Of course, we, like other investors, are seeking out stocks that go up, but what we like to think makes Sicart different is how we select them. We first need to see a good business whose shares are selling at a good price.
Our investments may turn into “good stocks,” as defined above. Still, there are many good stocks that in our opinion don’t qualify as good investments — not because their share price won’t rise steadily, but because of the risks we’d take on had we chased them. If a good stock doesn’t have sufficiently strong fundamentals to back its rise, it carries a risk of dropping precipitously, possibly even to zero. Long-term investors are in no danger of forgetting the dotcom-era stocks that rose fast and high, and fell to zero soon after, wiping out many a nest egg.
Next time you hear good stock, good business, and good investment in one sentence, remember how these three are not always one and the same. It pays to be able to tell them apart, especially if you want to not only make money, but also keep it.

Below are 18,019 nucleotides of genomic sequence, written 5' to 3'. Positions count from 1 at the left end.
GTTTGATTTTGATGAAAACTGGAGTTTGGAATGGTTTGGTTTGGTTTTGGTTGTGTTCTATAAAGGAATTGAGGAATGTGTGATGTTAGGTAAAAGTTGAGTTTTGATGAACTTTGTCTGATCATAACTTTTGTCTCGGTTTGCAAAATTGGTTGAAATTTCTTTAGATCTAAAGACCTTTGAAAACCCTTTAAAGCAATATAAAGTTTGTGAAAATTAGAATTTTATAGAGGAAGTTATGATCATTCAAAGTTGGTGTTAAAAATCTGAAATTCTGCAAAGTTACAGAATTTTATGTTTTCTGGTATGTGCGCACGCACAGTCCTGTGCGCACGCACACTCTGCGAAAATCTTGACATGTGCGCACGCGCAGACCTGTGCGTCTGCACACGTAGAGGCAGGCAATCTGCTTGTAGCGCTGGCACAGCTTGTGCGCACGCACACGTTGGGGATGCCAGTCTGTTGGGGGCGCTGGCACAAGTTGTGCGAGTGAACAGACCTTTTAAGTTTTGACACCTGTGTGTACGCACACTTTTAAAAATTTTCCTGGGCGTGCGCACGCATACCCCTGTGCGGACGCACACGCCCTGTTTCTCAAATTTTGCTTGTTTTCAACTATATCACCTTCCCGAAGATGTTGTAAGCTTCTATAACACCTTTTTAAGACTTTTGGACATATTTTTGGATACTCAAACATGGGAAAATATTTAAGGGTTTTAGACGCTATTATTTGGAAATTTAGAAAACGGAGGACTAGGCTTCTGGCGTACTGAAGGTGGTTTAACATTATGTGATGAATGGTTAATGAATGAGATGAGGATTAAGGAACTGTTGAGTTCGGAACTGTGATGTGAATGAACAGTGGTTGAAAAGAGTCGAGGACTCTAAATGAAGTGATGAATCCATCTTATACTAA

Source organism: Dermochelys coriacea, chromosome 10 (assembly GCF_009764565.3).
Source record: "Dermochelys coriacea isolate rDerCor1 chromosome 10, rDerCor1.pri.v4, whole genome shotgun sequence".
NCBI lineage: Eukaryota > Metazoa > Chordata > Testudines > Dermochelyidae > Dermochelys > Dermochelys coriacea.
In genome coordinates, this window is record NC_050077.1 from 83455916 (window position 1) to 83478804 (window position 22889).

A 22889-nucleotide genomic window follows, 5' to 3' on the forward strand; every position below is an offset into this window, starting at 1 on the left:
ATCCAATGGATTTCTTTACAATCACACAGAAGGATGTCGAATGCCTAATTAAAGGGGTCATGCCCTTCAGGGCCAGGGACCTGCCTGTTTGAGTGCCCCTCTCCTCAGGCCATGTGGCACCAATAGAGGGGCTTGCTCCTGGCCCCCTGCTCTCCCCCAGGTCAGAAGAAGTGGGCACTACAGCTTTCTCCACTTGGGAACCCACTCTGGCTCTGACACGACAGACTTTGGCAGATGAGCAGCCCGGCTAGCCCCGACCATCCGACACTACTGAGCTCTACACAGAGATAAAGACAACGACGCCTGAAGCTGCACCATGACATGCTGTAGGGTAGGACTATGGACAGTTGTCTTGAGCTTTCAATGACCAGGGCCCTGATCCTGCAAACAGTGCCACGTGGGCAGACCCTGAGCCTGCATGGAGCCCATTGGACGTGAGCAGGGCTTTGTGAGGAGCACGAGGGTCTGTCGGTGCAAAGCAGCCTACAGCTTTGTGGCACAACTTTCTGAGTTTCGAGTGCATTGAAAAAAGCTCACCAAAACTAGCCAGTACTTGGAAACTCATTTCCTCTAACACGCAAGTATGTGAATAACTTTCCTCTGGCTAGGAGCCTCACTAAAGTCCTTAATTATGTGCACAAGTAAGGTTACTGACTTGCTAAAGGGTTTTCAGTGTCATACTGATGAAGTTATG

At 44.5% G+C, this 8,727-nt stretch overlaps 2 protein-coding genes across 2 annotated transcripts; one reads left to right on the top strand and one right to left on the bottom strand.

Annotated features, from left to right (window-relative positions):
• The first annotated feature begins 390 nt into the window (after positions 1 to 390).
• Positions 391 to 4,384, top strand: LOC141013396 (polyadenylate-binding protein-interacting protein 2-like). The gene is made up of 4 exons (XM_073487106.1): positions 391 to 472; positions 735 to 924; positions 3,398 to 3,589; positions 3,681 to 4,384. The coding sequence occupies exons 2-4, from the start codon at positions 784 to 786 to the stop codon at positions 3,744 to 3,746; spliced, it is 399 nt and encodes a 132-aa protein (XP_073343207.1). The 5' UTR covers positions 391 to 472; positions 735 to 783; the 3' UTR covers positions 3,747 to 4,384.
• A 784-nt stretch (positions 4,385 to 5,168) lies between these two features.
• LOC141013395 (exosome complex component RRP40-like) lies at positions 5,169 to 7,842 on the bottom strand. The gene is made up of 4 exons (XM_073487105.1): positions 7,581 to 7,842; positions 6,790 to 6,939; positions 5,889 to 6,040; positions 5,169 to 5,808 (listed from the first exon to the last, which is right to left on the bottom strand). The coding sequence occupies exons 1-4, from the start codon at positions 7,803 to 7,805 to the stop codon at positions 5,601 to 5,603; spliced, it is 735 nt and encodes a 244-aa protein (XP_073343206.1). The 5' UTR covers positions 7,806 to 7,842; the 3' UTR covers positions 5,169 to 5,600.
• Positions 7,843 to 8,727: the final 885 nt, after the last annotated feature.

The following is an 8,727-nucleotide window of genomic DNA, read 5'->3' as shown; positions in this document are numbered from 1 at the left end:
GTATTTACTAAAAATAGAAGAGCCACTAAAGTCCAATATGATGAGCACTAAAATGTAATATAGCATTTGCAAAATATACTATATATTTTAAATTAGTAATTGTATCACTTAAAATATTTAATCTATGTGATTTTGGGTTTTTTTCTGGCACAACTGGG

The information provided in this article represents the opinions of Sicart Associates, LLC (“Sicart”) and is expressed as of the date hereof and is subject to change. Sicart assumes no obligation to update or otherwise revise our opinions or this article. The observations and views expressed herein may be changed by Sicart at any time without notice.
This article is not intended to be a client‐specific suitability analysis or recommendation, an offer to participate in any investment, or a recommendation to buy, hold or sell securities. Do not use this report as the sole basis for investment decisions. Do not select an asset class or investment product based on performance alone. Consider all relevant information, including your existing portfolio, investment objectives, risk tolerance, liquidity needs and investment time horizon. This report is for general informational purposes only and is not intended to predict or guarantee the future performance of any individual security, market sector or the markets generally.